That technology always seems focused just on trying to solve adherence from a very global perspective. While I think clinically we’ve had a lot of research talking about adherence from a very small perspective in terms of what diseases and such does it really impact. And so there isn’t this mismatch behind there. So there’s a financial aspect, there is the clinical aspects I think. And then there are some design aspects, you know, solving adherence, you know? What does it take to do that? And is actually the money invested really worth it? I think it’s one thing that’s often not discussed like, you know, just because we can solve adherence; should we? And again, they come back to the fact that we blocked a lot of objective information in many ways. If this goes to your question, would we want to actually have this data?
Timothy Aungst: (23:21)
We are opening Pandora’s box. We now know more about people’s habits than we have in the past. So to give some examples would be, let’s go with inhalers. Propeller both have this interesting study where they evaluated people’s utilization of inhalers and found them, I think they found 60, 80% of people were using their inhaler or Saba rescue inhaler incorrectly. Okay. That’s actually really, really concerning, right? Because that’s higher than what we probably have historically noted in research. Secondly, if these are patients that we’ve been signing off saying that they’ve been adherent or a technique is good, this really calls into question what and how well we’ve actually been approaching this area for decades. And I think that’s actually one of the big things I’m actually concerned about. And I think many companies are kind of thinking about is, you know, we’re getting more objective information about people’s habits than we ever had a past.
Timothy Aungst: (24:09)
And in many ways, this could be good, or it could be downright terrible if we’re not prepared for the ramifications that everything we thought we knew may be wrong. And I think that’s actually an area that most of us may be concerned about because that calls in attention like; okay, we find out that we’ve been wrong and we’ve not done things perfectly. That’s great. Well, now we’ve got to fix it. No fix is going to come out overnight. So solving adherence also probably means finding out this data and understanding it while also trying to solve the underlying questions about how do we address some of these issues? Thinking about it clinically, thinking about our workflow. So when pharmacists want to see adherence on a daily basis, I don’t think that’d be a problem, but I would throwback then this, what is the value of it? What is the value of knowing if someone took their medication on a daily basis? Do they skip through the center pro clinically, is that meaningful? Maybe, maybe not depending on how bad their hypertension is, right? Or maybe heart failure or some other condition? From a peer perspective then maybe yes. And then along with that though, could also be focused on the money that you get for people not refilling on time. So these are the things I think that need to really be questioned.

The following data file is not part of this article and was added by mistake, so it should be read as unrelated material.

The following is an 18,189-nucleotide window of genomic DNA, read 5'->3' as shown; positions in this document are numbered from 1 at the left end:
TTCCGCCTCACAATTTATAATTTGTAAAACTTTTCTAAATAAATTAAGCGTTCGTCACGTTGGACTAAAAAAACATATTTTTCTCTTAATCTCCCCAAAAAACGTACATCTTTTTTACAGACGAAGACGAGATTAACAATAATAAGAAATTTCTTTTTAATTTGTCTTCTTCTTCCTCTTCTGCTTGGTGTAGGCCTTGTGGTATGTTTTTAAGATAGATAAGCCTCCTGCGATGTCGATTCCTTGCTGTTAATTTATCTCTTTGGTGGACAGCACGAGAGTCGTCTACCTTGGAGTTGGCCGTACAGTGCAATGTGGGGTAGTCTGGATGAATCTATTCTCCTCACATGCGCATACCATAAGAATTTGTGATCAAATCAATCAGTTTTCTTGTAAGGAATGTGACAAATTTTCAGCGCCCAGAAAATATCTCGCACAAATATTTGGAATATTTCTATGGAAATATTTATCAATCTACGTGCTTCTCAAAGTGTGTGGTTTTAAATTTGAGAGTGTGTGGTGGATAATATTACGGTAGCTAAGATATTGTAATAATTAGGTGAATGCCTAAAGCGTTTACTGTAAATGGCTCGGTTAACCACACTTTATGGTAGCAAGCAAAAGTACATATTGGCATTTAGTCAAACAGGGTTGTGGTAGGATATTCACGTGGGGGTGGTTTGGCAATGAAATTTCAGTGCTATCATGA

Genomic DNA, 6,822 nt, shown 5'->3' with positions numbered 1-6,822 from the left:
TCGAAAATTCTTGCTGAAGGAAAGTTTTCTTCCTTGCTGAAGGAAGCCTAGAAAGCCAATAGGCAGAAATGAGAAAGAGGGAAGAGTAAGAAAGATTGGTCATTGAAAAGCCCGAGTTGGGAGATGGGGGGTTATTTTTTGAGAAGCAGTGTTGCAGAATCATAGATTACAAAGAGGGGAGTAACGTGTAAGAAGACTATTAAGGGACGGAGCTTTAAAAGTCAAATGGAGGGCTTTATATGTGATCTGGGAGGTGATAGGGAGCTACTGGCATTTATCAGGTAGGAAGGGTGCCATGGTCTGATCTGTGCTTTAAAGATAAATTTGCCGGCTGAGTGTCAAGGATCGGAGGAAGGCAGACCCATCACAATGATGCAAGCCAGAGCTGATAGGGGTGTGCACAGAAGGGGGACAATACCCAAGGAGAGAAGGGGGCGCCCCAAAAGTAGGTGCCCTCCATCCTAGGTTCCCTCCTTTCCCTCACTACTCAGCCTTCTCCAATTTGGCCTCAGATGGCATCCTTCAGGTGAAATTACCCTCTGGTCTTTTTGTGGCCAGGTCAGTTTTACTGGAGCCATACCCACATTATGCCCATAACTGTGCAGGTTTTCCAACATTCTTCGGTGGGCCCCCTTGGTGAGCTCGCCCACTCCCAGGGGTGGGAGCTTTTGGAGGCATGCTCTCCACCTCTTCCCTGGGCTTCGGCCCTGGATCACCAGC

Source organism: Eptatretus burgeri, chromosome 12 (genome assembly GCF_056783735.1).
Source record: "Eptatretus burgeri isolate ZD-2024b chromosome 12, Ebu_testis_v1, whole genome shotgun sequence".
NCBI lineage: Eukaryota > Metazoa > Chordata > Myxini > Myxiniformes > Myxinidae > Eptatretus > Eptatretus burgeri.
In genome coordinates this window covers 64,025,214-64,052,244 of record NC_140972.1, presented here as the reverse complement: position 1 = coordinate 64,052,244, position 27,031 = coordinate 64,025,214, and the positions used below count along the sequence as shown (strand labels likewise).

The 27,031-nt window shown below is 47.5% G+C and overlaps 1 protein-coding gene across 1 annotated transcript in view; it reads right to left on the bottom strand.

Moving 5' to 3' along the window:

Janet Kennedy: (25:17)